Fertility

Fertility is your ability to conceive a baby. The first sign that you or your partner may have a fertility issue is when you have not been able to get pregnant in 12 months of unprotected sex (if you are under 35 years) or 6 months of unprotected sex (if you are 35 years or above). Here is some helpful information to understand your fertility

Last Updated: Oct 22, 2020 11:29 GMT

Fertility
Fertility
How good is your ovulation cycle?

A fertile woman generates an ovum (egg) once during her monthly menstrual cycle (In rare cases, it can be more than one, as in the case of twins or more babies). Ovulation is the release of a mature ovum from one of the ovaries. The ovum released, finds its way to the uterus, during which, if it is fertilized by a sperm (from the semen ejaculated by a man), conception of a fetus occurs.

One of the major causes of infertility in women is an issue related to ovulation. If you are not ovulating, everything else done right doesn’t matter; you will not conceive without an ovum. Hormonal imbalance is the most common reason for not releasing an ovum at the right time of the cycle.

Check for the signs of ovulation and check with your doctor if your ovulation cycle is working fine.

Are you timing your intercourse rightly?

Before you panic about the possibility of a fertility issue in you or your partner, make sure you are timing your sex accurately. The day you ovulate determines the most fertile days in a month which is favorable to have intercourse in order to get pregnant. Counting from the day your period begins, you are most likely to ovulate between days 10 to day 14, if you have a regular 28-day cycle. Sperm can survive inside the woman’s body for 5-6 days while an ovum is viable for only 24 hours following ovulation. Hence having intercourse during your fertility window, that is 5-6 days prior to ovulation, can only result in pregnancy. Since menstrual cycle length and ovulation day can vary from women to women, you must use an ovulation tracker or read the signs of ovulation to calculate your fertile days.

What causes infertility?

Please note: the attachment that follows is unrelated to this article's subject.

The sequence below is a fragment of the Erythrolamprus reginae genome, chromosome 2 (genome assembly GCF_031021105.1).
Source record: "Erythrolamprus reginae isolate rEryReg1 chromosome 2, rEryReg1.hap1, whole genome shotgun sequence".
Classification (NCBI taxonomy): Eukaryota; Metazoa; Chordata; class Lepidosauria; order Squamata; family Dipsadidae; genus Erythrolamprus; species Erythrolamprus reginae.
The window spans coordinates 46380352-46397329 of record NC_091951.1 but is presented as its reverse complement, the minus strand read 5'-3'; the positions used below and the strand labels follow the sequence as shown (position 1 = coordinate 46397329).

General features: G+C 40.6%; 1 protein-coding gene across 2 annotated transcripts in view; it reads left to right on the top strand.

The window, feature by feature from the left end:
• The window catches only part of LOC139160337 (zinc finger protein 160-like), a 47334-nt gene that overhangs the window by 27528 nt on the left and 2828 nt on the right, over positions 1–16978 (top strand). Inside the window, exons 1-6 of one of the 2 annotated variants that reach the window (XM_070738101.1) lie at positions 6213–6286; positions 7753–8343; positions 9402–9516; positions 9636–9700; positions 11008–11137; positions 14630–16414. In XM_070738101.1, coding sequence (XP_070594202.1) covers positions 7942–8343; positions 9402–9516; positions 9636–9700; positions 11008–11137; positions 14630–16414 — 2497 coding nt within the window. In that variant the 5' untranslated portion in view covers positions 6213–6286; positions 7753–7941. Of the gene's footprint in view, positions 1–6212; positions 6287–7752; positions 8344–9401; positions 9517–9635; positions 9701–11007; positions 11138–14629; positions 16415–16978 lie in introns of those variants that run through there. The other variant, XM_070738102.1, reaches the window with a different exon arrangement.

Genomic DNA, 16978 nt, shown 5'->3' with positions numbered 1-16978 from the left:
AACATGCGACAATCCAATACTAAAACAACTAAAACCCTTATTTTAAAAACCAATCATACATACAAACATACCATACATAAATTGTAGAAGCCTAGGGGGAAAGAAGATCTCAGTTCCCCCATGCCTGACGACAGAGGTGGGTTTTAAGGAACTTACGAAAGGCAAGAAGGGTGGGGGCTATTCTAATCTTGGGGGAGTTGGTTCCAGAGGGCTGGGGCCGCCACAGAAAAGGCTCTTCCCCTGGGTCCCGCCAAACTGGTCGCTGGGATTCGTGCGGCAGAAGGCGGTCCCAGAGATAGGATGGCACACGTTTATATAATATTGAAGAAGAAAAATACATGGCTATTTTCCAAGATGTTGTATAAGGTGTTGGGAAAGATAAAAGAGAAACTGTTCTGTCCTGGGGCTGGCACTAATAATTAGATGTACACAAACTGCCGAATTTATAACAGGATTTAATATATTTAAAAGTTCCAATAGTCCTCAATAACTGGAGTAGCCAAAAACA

·         Weight is an important factor that determines fertility. Obese or overweight women have found it twice as difficult to get pregnant as women of normal weight.

·         Hormonal problems are a major cause of infertility.

·         Fertility also decreases with age. Fertility begins to decline after 35 years in women and 45 years in men.

·         Other underlying health conditions like polycystic ovary or thyroid problems can affect conception.

·         Regular use of tobacco and alcohol has also studied to be linked to infertility.

·         Nutritional deficiencies such as vitamins or iron deficiencies can make it difficult to conceive.

·         In men, the number of sperm per ejaculation and the quality of sperm can be affected by a number of causes like stress, smoking, drinking alcohol and long hot water baths.

How is infertility diagnosed?

If you have tried to conceive for at least 12 months without contraceptives (if you are under 35 years) or for 6 months (if you are 35 years or above), but have not succeeded, you must consult your doctor. Your doctor might do a series of tests to check your hormones at different stages of your menstrual cycle, to find out other linked disorders and an ultrasound examination of your uterus if necessary. If you score perfect on all the tests, your partner’s semen sample will be examined for motility and sperm count.

What are the treatments available for infertility?

 

Most infertility problems are treated by hormone therapy, that is, drugs to correct the faulty hormones. In some cases, medicines to boost your partner’s fertility might be enough. In advanced level of infertility treatments, in vitro fertilization (IVF) may be required. In IVF, mature eggs from inside your ovaries will be collected, made to fertilize with sperm under laboratory conditions and the fertilized egg(s), called the embryo(s), will be injected back to your uterus. 

Popular Categories

Preparing for Pregnancy
Fertility
Baby Health
New Born Care
Baby Development
Baby Feeding
Stages of Pregnancy
Pregnancy Symptoms
Preparing for Baby
Pregnancy Complications
Labor & Delivery
Pregnancy week by week
Pregnancy Care
Toddler Development